However, if you truly are making $30k a year and the loan officer is encouraging you to report $75k a year, we have a problem, a huge problem. Either way, keep in mind that the first thing that you and your mortgage consultant need to consider is what monthly payment you are comfortable with. Then build the mortgage around that and see what you can afford, see what you can qualify for, and get that loan! Happy hunting!
Lenders use the current income of a salaried worker even if they just got a big raise yesterday. Lenders use the two year average income of an hourly paid employee ,and do not offer the same consideration to someone who just received a big increase in their hourly wage.
To some extent one could view that as a discriminatory practice against hourly paid workers. I have seen this with a Boeing Employee who has worked for Boeing for 20 years. Clearly he should have the same advantage afforded salaried wage earners, and not be penalized simply because he is paid on an hourly basis.
In that case I would say that stating your income at what it is, and not relying on a system that makes you average two years back, is likely a fair and good use of "stated income" for loan purposes.
Likewise if you have just raised to a level in your company where you will be receiving bonus income in the future, that you did not receive in the past.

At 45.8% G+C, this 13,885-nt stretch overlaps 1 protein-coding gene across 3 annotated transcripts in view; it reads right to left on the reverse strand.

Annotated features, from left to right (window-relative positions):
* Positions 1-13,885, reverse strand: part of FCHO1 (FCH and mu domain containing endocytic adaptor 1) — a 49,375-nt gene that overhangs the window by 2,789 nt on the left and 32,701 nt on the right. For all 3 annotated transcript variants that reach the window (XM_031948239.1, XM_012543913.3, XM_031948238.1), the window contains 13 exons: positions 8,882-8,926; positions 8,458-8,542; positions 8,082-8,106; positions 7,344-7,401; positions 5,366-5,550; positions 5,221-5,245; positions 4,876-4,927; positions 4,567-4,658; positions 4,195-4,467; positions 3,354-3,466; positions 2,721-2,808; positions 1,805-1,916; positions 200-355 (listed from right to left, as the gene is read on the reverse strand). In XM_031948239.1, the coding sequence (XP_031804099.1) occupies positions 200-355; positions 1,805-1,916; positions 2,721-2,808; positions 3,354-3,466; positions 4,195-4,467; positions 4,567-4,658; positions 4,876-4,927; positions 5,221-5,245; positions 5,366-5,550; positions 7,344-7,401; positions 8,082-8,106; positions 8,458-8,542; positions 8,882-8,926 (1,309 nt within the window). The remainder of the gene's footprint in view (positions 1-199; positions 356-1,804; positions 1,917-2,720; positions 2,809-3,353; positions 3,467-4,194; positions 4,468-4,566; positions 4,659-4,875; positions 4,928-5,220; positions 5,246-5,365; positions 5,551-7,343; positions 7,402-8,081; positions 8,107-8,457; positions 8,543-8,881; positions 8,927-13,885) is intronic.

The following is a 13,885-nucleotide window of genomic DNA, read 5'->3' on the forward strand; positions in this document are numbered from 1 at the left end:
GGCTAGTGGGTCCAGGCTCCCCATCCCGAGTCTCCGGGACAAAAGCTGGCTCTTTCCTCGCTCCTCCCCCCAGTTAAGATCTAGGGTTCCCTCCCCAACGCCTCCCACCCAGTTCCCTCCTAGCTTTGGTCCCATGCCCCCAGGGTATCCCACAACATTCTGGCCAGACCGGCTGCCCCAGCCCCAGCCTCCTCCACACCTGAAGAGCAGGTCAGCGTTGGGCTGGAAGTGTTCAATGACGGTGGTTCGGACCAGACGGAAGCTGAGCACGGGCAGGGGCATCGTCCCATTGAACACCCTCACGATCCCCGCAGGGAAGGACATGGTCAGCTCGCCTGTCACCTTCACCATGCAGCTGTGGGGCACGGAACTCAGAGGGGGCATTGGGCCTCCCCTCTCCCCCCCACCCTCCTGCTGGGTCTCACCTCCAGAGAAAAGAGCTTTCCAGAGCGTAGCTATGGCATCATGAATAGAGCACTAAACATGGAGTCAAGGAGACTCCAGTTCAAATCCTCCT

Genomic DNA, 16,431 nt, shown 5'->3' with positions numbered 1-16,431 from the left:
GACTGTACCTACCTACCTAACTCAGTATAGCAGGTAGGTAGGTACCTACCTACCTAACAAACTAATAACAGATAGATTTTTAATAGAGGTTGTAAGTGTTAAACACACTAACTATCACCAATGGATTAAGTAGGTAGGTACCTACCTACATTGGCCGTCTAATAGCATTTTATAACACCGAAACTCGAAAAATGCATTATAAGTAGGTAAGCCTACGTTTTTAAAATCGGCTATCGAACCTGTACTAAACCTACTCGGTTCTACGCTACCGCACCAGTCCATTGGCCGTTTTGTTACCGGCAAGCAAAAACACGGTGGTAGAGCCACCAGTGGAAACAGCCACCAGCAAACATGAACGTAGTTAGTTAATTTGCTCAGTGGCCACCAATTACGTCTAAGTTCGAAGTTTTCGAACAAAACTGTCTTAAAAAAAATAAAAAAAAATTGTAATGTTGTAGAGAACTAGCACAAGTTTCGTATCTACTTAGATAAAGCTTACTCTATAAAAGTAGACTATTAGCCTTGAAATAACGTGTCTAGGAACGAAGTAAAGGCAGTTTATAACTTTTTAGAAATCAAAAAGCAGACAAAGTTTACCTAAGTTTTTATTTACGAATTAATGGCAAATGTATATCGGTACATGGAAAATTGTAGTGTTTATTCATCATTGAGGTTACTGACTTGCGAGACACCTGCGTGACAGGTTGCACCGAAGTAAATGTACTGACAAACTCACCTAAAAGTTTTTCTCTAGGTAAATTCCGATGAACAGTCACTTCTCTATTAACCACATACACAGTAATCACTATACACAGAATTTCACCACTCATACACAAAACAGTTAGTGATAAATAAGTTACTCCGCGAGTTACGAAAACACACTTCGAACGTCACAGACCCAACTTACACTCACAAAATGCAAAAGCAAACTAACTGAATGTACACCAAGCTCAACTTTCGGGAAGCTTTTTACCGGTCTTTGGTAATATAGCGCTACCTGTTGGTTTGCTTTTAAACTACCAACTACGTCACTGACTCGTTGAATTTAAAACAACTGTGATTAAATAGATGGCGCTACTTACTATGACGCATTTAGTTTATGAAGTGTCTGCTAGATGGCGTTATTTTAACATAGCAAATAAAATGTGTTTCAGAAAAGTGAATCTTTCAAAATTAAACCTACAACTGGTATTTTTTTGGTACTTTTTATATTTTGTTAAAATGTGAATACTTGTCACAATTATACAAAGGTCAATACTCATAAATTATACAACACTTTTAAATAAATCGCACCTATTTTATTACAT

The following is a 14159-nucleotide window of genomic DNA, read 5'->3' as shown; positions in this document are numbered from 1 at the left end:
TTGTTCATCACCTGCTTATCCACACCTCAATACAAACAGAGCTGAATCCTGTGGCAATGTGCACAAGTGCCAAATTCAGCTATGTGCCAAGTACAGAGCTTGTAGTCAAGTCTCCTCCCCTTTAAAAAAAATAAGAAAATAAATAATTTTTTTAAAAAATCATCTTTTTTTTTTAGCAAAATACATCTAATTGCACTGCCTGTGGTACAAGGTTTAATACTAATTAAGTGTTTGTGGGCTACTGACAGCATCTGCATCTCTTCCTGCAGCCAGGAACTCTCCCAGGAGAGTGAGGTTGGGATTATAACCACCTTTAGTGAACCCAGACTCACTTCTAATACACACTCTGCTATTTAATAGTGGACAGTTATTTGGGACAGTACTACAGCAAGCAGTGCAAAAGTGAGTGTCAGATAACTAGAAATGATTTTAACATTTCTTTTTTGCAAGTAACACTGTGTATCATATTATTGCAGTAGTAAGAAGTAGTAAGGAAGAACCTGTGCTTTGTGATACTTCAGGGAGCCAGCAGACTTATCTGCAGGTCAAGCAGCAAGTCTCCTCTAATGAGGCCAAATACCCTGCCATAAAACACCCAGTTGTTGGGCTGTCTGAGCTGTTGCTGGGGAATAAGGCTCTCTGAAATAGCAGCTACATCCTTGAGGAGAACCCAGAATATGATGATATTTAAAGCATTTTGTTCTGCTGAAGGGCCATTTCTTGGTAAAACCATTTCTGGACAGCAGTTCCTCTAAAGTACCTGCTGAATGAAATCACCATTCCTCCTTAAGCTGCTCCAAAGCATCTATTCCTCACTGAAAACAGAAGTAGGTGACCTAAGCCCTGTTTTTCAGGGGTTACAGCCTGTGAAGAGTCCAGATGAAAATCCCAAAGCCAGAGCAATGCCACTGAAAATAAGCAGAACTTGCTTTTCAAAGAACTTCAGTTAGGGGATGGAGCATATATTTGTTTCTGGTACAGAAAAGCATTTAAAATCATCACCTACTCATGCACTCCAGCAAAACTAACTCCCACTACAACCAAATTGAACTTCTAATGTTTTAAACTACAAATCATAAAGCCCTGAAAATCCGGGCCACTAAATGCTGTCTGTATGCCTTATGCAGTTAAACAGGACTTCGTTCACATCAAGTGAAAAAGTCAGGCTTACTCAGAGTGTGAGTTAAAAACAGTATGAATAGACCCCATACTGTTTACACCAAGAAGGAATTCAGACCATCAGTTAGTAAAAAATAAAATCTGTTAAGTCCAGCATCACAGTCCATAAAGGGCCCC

The only reason to use stated income is if your REAL income is higher than the lender is considering under their normal guidelines. That is the purpose of there being a "stated income" vs. "fully documented" option.
So if it is true that you income is higher than records would show, then yes. If you are asking if it is OK to lie...well, that's pretty obviously a no.
If your self-employed and you take a lot of non-cash deductions on your tax return (depreciation, mileage deduction, non-cash donations to charity), you probably don't make much money on your tax return but do keep a lot of your cash. If you understand what your cash flow situation will be post purchase, and are comfortable with the obligation, than go for it. Realize that if you fall behind on a payment or default and the bank decides to pull a copy of your tax returns to verify income, you could be charged with fraud. Don't over extend yourself. Err on the side of conservatism, and keep 6-12 months of PITI in reserves.
The IRS 4506-T that a lender will require at closing will prove that the income was overstated in the event of default. Technically they are not supposed to pull your taxes unless you default - but one late payment can create the lender's desire to double check the facts.
Stated Income is a convenience for people that either don't keep their books well or for professionals who have seasonal/sporadic incomes like Salespeople. It just smooths the numbers out.... it does invite some creativity in those who are less than ethical... but the actuality of it is that it was not meant for sheer lying.
One good use for this is to compensate for cash income or side income that is not reported... I know - we all report every dime! ... but say you have some side income that your accountant tells you does not apply to your taxes... and this is steady work. Police often bounce bars, bodyguard, do security or work at liquor stores after their shifts. At Bars, they may get tipped out by the servers. If they consistenly work that job, it could be a viable source of qualification income... but it is REAL.
If the loan officer is having you quote fictitious monies, then it is Fraud.